Los Angeles Salivary Stone Expert Discusses Innovative Study on Lasers to Break Apart Stones

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Babak Larian, MD, FACS, Director of the Los Angeles CENTER for Advanced Parotid Surgery, explains recent findings on using a holmium YAG laser to treat submandibular salivary stones.

Babak Larian MD
A lot of patients who develop salivary stones will not need treatment, as they will break up on their own.

A study published in the May 2013 American Academy of Otolaryngology – Head and Neck Surgery has found endoscopic laser lithotripsy an effective technique for fracturing stones obstructing Wharton’s duct. The University of Rome treated 16 patients with a holmium YAG laser to break apart sialoliths (salivary stones) between 5-8mm that were found to be obstructing the Wharton’s duct—a submandibular salivary duct that runs under the tongue. They followed the patients over the next 3 months and the results were that of the 16 patients treated with this innovative technique 12 (75%) were without any residual stones.

“The Wharton’s duct is responsible for releasing some of the saliva into the mouth to help with digestion and moisture. When the duct becomes occluded there can be pain, swelling, and even pus at the opening of the duct. It can be quite uncomfortable for the patient,” explained Babak Larian, MD, FACS of the CENTER for Advanced Parotid Surgery.

Currently the treatment options for submandibular stone obstructions are limited. Lithotripsy (breaking apart the stone) can be accomplished with the use of extracorporeal shock wave lithotripsy (ESWL) or endoscopically traveling into the duct and using electro hydraulic, pneumoblastic, or laser devices. The use of ESWL has been limited in submandibular stones because of their location close to teeth and can be damaging to other salivary glands or the patient’s hearing. Both electro hydraulic and pneumoblastic techniques have also shown to have various side effects including damaging the duct itself and the glands it is connected to.

“The holmium YAG laser is currently used in common practice to remove kidney stones that have obstructed urine outflow, so it’s great to know the same technique may help those suffering from Wharton’s duct stones,” said Dr. Larian.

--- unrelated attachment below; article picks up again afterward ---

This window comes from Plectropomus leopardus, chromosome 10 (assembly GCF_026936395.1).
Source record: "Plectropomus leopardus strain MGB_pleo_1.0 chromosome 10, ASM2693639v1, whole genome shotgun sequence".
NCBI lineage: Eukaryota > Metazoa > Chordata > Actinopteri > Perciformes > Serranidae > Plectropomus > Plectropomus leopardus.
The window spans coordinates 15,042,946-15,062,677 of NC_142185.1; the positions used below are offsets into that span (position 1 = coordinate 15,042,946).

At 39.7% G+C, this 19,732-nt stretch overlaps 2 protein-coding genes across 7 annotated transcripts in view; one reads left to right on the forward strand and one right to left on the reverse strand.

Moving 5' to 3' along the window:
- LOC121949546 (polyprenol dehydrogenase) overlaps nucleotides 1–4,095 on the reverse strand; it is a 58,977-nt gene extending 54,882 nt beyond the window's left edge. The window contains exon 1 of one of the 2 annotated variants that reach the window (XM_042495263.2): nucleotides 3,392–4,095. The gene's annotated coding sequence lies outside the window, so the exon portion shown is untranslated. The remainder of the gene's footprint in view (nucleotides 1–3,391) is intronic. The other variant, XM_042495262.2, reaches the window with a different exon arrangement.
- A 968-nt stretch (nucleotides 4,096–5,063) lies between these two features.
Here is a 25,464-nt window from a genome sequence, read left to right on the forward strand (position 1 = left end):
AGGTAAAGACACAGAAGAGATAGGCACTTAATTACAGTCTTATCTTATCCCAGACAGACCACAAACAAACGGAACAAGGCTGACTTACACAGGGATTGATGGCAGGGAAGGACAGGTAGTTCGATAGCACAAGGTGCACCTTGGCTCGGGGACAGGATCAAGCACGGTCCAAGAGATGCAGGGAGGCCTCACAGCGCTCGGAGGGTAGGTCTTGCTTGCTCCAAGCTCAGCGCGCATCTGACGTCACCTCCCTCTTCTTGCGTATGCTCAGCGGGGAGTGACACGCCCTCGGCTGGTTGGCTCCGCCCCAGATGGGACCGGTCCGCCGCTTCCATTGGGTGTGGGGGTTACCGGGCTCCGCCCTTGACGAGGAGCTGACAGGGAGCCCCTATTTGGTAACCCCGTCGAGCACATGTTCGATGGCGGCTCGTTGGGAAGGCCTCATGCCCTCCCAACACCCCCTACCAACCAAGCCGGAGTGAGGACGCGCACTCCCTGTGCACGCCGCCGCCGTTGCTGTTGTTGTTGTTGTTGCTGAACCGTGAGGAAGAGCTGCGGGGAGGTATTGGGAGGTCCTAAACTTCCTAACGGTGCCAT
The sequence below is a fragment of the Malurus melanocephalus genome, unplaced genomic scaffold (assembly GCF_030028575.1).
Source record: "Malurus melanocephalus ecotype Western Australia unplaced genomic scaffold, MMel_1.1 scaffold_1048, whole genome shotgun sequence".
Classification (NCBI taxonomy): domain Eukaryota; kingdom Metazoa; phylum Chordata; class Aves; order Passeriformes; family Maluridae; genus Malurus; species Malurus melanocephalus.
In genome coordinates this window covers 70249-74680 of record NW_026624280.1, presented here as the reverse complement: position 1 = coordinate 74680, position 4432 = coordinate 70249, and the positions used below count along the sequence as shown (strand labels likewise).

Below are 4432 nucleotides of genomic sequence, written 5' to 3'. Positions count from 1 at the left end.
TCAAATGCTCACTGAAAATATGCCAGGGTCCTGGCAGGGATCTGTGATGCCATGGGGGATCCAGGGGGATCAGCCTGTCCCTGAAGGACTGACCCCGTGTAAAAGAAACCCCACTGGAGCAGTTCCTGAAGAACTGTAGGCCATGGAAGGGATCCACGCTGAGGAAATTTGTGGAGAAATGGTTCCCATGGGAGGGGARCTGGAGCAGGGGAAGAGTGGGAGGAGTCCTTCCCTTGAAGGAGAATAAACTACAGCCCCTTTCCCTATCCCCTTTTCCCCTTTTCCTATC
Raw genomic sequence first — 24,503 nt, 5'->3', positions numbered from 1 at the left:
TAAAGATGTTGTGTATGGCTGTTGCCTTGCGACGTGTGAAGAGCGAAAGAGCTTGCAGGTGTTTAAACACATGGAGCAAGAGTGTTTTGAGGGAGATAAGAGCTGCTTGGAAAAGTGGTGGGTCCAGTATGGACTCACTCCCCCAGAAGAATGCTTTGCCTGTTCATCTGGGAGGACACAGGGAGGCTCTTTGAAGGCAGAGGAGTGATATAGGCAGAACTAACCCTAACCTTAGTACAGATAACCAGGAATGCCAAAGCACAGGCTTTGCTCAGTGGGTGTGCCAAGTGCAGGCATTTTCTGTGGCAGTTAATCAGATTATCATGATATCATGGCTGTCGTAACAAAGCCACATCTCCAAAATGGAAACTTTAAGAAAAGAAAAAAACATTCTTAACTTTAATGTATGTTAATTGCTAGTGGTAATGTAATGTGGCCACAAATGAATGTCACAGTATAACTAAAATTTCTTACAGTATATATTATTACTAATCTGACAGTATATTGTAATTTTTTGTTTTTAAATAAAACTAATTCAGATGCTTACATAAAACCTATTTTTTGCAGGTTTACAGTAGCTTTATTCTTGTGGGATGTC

Laser treatment is not the only way to get rid of bothersome salivary stones, however. Dr. Larian and his team of head & neck surgeons at the CENTER for Advanced Parotid Surgery in Los Angeles are expert salivary gland specialists who use the most advanced minimally invasive endoscopic salivary stone procedures to rid individuals of salivary stones.

“A lot of patients who develop salivary stones will not need treatment, as they will break up on their own. However, sometimes the stones are large enough to become lodged in the salivary duct and cause a lot of problems. We have seen great success in restoring patients’ salivary function by removing salivary stones through minimally invasive surgery,” said Dr. Babak Larian.

World-renowned parotid gland surgeon Babak Larian, MD, FACS, is a graduate of the highly regarded U.C. Irvine School of Medicine and has completed a six-year residency program in Otalryngology and Head & Neck Surgery at UCLA. As the Director of the Center for Advanced Parotid Surgery in Los Angeles, Dr. Larian and his team of experts are responsible for the performance of cutting-edge minimally invasive salivary gland surgeries. Dr. Larian aims to provide his patients with the best possible care and surgical outcomes 100% of the time.

For more information about Dr. Larian and the Center for Advanced Parotid Surgery, please contact his office today by calling (310) 461-0300 or visit him on the web at: http://www.parotidmd.com

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